About Those First Few Months As An Immigrant

If you don’t understand how it is, it’s just because you can’t. And that’s okay too.

Once people find out that you are not from ‘here’ — wherever ‘here’ is for you — there are a few ways they react. The most pleasurable reaction starts with curiosity, increased interest, and a barrage of questions that leave you feeling wanted.

It’s almost like that first conversation with a crush.

She actually is interested in me! She wants to know what I do when I’m not in school. He loves books too!

If you are an introvert — like me — with time, you get better at it. You frame your story more, you manage the suspense better, you anticipate questions. The more time you spend and experience ‘here’, you have more data points to compare ‘here’ and ‘there’.

For me, ‘here’ is the United States of America. ‘There’ is Cameroon — where I was born and raised for the past 28 years. I moved to join my fiancee, got married three months ago. We’ve applied for permanent residency and I enjoy high-speed internet, food, and the affection of my in-laws and my wife’s 12 years of experience and relationships living ‘here’.

But this is not about the great parts of my immigrant experience. This may come off as mildly salty. That’s how I feel today.

When I talk to Americans (and others here) about Cameroon, I am proud of the differences in culture. Simply because at that moment, I become a part of their story. I provide value in a way that I know may never be replicated.

I might be the first Cameroonian they ever meet. I might be the only Cameroonian born human they ever come across.

Therefore, many of my talks center around sharing what I experience with the eyes of my birth country.

These conversations, I have come to realize, were only half of the narrative.

By the end of the talk, they leave refreshed. I leave feeling valued.

Like I said earlier, this is one type of the conversations immigrants have. The ‘how-is-here-compared-to-there’.

The one that has incapacitated me for the past few months, is the one I have with myself after trying to explain to someone — anyone — that I am having a hard time here.

Not out of spite. Not out of homesickness. Not sadness.

It just is what it is.

I feel out of place. I feel misunderstood. I can’t work because I don’t have a work permit, so I feel like I am simply taking from everyone around me and not contributing. I can’t drive, so I feel dependent on everyone. I can’t go anywhere to let steam off because I don’t know anyone who isn’t friends with my wife or her family( and I can’t drive). I can’t buy stuff I want because we have a budget I haven’t contributed to and can’t because of permits. Also, we both can’t work. I need to walk around with photocopies of my passport and social security because I don’t have a valid ID. I don’t know what I can or can’t do because it’s a new country with rules I may be completely oblivious to.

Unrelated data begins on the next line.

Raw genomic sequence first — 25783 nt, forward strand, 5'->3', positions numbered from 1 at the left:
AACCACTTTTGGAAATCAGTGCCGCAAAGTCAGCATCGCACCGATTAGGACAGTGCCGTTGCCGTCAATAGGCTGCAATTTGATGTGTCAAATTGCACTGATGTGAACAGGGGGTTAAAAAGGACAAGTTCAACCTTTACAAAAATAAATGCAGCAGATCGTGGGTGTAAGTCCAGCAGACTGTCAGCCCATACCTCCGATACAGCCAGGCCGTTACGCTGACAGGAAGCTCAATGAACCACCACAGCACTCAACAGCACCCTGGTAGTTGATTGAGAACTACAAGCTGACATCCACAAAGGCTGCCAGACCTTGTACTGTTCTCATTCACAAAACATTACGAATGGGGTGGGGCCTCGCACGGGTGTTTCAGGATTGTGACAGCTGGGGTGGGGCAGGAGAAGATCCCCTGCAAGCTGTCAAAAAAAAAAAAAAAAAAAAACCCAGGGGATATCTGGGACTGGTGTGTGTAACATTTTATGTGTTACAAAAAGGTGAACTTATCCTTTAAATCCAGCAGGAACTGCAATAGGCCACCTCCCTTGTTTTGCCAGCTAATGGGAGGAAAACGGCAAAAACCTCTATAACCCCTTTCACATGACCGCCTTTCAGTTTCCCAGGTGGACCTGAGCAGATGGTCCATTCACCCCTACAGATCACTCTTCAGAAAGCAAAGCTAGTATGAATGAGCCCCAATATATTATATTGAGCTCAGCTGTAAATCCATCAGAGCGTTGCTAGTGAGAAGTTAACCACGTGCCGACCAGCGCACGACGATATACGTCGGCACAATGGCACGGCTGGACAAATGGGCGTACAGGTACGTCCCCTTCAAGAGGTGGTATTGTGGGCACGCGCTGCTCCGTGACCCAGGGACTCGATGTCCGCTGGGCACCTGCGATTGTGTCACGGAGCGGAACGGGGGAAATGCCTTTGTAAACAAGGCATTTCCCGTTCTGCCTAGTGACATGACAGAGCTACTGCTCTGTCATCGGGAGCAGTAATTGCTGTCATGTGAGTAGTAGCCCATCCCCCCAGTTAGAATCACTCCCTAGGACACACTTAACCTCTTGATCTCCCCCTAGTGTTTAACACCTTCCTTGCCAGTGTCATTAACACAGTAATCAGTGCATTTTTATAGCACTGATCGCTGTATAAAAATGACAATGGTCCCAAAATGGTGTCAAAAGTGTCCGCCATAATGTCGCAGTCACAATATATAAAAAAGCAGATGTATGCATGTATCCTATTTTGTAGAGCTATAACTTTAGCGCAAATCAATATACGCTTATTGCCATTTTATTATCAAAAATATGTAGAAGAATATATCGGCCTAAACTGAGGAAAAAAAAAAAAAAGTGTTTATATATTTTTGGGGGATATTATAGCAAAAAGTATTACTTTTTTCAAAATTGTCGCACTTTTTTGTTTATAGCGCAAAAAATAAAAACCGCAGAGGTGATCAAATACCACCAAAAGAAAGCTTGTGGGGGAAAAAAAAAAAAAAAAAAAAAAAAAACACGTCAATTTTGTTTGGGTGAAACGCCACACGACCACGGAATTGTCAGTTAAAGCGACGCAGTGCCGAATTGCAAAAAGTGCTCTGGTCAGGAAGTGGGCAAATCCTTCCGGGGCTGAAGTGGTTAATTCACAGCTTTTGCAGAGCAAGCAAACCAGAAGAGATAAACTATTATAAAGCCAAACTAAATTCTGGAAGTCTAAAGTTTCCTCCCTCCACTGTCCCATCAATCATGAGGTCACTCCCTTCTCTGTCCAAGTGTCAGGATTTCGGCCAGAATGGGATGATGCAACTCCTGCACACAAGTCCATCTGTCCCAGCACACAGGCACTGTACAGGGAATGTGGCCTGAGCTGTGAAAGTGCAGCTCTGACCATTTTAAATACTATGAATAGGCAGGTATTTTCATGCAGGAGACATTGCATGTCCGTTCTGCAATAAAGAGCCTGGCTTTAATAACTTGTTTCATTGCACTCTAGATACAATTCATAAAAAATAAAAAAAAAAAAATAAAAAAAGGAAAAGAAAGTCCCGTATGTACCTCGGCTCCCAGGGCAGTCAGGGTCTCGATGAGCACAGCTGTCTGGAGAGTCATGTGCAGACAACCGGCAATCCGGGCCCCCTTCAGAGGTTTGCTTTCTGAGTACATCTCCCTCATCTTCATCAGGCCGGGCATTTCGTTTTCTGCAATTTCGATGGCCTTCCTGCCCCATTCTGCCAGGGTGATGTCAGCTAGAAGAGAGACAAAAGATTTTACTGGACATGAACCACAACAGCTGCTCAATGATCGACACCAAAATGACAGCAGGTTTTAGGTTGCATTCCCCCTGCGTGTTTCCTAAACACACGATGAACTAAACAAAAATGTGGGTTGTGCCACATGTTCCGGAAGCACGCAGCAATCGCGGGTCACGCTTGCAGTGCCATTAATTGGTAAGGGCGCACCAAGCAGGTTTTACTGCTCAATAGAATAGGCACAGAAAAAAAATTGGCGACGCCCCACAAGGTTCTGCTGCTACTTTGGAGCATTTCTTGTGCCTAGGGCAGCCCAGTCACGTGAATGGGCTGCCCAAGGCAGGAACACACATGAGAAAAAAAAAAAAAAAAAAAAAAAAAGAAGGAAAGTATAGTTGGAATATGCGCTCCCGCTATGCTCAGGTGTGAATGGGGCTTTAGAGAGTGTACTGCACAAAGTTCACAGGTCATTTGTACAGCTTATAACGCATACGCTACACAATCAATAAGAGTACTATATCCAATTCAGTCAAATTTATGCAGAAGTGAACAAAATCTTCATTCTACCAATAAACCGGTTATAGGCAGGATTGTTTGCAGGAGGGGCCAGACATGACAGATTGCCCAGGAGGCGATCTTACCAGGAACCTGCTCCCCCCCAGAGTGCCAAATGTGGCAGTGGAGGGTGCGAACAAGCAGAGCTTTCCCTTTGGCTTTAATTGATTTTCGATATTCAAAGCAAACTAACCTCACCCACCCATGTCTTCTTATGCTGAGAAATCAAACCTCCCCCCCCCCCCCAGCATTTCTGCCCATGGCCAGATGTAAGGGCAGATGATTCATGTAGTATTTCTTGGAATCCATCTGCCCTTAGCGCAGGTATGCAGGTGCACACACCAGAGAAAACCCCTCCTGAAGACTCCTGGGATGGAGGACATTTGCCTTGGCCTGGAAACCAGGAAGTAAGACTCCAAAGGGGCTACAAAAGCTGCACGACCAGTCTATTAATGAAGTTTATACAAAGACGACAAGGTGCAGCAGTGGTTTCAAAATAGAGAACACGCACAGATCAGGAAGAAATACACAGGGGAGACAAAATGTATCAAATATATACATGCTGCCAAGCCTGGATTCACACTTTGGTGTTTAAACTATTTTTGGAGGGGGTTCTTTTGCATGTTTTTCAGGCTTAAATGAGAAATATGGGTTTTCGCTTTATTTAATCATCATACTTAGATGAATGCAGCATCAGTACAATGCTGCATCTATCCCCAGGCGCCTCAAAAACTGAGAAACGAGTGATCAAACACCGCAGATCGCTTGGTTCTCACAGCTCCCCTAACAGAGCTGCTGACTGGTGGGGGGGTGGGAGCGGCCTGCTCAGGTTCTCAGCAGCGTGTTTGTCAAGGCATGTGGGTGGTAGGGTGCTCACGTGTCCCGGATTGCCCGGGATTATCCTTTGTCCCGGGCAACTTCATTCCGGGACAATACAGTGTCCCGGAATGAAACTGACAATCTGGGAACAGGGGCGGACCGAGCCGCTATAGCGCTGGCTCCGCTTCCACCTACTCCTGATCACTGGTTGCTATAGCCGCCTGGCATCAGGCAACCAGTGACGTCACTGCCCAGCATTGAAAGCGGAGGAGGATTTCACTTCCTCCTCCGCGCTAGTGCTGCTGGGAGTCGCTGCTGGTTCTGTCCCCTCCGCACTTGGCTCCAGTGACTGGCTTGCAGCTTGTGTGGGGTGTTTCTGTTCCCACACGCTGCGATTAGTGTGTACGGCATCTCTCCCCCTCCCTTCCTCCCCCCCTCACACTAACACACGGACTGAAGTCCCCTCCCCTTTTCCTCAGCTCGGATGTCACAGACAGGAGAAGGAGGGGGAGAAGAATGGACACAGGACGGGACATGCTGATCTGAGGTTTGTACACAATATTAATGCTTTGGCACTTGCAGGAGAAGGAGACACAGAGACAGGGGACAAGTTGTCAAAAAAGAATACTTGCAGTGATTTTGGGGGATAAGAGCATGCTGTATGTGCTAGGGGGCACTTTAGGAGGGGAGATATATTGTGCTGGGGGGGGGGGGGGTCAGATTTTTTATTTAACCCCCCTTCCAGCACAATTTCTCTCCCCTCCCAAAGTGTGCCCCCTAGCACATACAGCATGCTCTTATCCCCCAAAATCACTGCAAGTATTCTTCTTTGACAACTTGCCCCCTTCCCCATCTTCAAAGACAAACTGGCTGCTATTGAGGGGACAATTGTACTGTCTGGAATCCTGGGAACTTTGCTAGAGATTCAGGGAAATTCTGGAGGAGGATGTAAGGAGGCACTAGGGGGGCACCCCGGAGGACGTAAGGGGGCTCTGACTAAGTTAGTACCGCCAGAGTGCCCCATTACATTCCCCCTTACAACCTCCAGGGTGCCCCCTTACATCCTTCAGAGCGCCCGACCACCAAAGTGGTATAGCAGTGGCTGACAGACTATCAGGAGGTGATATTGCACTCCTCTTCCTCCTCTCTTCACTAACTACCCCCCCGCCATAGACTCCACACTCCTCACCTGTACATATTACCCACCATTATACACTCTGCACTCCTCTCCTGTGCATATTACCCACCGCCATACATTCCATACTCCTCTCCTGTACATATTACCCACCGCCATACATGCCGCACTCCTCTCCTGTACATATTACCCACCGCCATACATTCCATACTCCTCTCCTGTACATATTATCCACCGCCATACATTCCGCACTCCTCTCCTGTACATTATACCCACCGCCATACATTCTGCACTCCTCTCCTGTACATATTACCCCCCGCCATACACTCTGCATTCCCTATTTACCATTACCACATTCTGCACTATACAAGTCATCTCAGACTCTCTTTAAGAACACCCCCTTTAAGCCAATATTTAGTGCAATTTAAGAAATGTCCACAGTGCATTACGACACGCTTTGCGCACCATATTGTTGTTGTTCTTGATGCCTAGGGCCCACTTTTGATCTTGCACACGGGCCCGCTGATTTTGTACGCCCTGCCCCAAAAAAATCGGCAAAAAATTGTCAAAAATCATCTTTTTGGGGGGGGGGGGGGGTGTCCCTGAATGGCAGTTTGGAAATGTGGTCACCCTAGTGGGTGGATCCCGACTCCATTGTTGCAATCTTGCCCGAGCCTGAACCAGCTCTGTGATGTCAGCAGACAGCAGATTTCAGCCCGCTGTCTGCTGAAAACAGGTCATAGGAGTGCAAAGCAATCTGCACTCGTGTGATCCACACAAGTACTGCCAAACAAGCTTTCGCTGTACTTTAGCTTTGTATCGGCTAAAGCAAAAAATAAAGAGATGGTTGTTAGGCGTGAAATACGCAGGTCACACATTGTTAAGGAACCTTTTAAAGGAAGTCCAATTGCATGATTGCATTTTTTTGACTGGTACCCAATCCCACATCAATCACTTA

Did I mention I was black, introverted, in love with books, technology, and probably on the spectrum?

This particular conversation, I like to call it ‘I understand how you feel but…” because that’s the most common version of the responses; where people who care — genuinely so — want you to feel better so badly that they skip the listening.

Where because they don’t understand what’s going on and how to help, they switch to panic mode and want me to feel understood.

Sadly, I don’t. Here’s the good part: that’s okay.

The past few months came with their own challenges and necessary shifts. I wasn’t even able to write about them. I found myself getting better in a few aspects and losing ground in others. As a new husband, in a new country, with new thoughts about the future, challenges, and obligations, I feel my entire being is always under the pressure the evolve to fit the ever-changing needs of my immediate or future environment.

There are moments when it is a beautiful observation. Where I look at the world with new eyes and see patterns full of nuggets and life. I get to apply constructs from — literally — another country. I get to have conversations, share mundane facts and elicit the laughter, surprise and joy of strangers about a land they may never visit.

Some days, it’s just me. Alone with my thoughts. With the fear that I don’t even know how to express what it is that my mind is bubbling with. Looking for words, birthing the wrong ones. Dying to be understood but unaware of the truth.

Then there are the in-between days. Where I can see how lucky I am, how much work I need to apply and how life has a way of binding miracles with curses.

And that’s okay too.

I guess because of all what is happening to me, and for me, there are conversations that only people like me can understand. Not just new husbands in new countries where the color of their skin have new meaning they have to acknowledge, but for everyone in a new country or place, they have to adapt, adjust and live in.

We are adaptive beings. These salty thoughts don’t negate the gratitude I feel for my wife and all the people I have met. Strangers who offer to give me rides when I tell them about my driving situation, others who offer me coffee and a conversation.

Some — like my writers’ group members — who give me a home of sorts, a place where I get to be nerdy and smart. Where my contributions matter and the events of my week get heard.

If that isn’t therapy, what is?

In the end, after a month-long hiatus from writing, I have come to the conclusion that the only way left for me is through.

I am no longer ‘there’. I am ‘here’. There is there.

I am here.

Guess what?

That’s okay too.

Cameroonian writer and video creator. Featured in LEVEL and P.S. I Love You. I write about building relationships and personal transformation.

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